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Thin nacre is not as easily detected in South Sea pearls as it is in Akoya pearls. Because of the thicker nacre, the shell layers of the bead do not show up as well and it's harder to see the bead nucleus through the drill hole.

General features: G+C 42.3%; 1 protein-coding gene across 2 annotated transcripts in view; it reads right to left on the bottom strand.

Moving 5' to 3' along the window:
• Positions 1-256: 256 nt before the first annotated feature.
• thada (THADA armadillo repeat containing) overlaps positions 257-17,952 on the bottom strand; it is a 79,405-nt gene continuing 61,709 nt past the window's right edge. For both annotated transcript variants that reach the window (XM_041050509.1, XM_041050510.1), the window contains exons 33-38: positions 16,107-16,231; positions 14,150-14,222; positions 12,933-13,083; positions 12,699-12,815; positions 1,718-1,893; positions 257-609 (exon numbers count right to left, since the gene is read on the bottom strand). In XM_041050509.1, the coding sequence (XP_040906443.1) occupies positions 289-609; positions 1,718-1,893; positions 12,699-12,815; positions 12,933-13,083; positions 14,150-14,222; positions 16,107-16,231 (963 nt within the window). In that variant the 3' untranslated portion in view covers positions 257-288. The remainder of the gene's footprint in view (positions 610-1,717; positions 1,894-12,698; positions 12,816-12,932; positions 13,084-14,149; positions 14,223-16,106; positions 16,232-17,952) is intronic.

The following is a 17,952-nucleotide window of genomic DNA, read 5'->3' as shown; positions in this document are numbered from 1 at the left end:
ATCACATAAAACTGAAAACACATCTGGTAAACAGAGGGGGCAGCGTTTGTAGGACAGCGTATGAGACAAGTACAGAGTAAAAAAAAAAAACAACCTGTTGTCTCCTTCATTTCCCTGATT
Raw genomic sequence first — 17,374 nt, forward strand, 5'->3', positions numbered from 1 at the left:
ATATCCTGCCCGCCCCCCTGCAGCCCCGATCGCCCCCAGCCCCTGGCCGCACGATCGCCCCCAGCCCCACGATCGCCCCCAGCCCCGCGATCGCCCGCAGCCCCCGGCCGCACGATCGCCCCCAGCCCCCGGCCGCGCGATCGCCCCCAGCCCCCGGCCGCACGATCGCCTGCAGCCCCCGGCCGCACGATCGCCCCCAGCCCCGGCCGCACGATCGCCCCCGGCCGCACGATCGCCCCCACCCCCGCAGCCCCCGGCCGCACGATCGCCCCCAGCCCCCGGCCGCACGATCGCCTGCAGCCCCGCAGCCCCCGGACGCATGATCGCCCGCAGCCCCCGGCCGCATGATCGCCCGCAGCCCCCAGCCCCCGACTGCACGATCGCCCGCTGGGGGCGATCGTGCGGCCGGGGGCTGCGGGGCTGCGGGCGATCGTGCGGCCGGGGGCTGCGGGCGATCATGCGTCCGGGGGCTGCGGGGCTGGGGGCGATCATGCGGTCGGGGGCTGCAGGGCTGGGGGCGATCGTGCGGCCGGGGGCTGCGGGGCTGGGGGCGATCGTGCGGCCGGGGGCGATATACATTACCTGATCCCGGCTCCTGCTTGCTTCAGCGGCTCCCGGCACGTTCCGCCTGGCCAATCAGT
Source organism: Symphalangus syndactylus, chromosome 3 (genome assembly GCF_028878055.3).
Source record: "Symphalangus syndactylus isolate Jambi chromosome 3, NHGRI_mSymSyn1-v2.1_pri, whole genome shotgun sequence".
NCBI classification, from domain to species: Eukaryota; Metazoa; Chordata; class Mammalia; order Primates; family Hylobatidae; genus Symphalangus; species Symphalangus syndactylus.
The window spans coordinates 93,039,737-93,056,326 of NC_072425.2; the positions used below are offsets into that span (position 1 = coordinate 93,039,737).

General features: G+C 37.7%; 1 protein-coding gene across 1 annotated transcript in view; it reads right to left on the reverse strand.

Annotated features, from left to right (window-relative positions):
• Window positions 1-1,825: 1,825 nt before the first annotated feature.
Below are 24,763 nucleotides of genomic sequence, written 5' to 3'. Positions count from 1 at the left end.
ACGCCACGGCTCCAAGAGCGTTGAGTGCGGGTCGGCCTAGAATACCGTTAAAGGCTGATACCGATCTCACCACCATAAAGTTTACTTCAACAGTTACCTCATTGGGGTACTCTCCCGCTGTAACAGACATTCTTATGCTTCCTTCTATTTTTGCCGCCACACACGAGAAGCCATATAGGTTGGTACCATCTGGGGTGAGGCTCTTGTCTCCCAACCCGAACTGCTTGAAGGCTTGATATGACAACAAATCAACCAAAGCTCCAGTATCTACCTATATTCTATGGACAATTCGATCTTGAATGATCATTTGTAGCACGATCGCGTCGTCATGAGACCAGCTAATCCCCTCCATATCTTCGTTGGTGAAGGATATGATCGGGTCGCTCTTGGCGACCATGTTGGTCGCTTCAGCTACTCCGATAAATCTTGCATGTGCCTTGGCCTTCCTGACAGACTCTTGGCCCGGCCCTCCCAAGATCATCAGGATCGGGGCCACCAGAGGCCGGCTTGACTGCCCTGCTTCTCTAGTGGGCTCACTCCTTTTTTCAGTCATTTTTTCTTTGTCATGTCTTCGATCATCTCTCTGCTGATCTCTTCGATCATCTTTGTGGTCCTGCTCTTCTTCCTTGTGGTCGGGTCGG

In addition, the pearls are often mounted in jewelry so the drill holes aren't visible. Experienced dealers can often detect thin nacre by evaluating the quality of the luster. Thin nacre pearls may have a shiny surface, but they won't have a deep lustrous glow. To avoid buying South Sea pearls with nacre that's too thin, you should select pearls with a good luster and deal with jewelers who consider nacre thickness important. It's also a good idea to have the pearls x-rayed by a gem lab when the price of the pearls is high enough to warrant the cost of an x-ray report, which is about $100 to $300. The nacre thickness can be measured in the x-ray photograph. Like all other pearls, those from the South Seas come in a wide range of qualities and prices. Some sell for over $20,000 and some sell for $100. The price factors above are what determine the value. For example, just take a $20,000 dollar South Sea pearl, make it smaller, add lots of flaws, give it a baroque shape, color it yellow, and give it a dull, drab luster. What can be the result?
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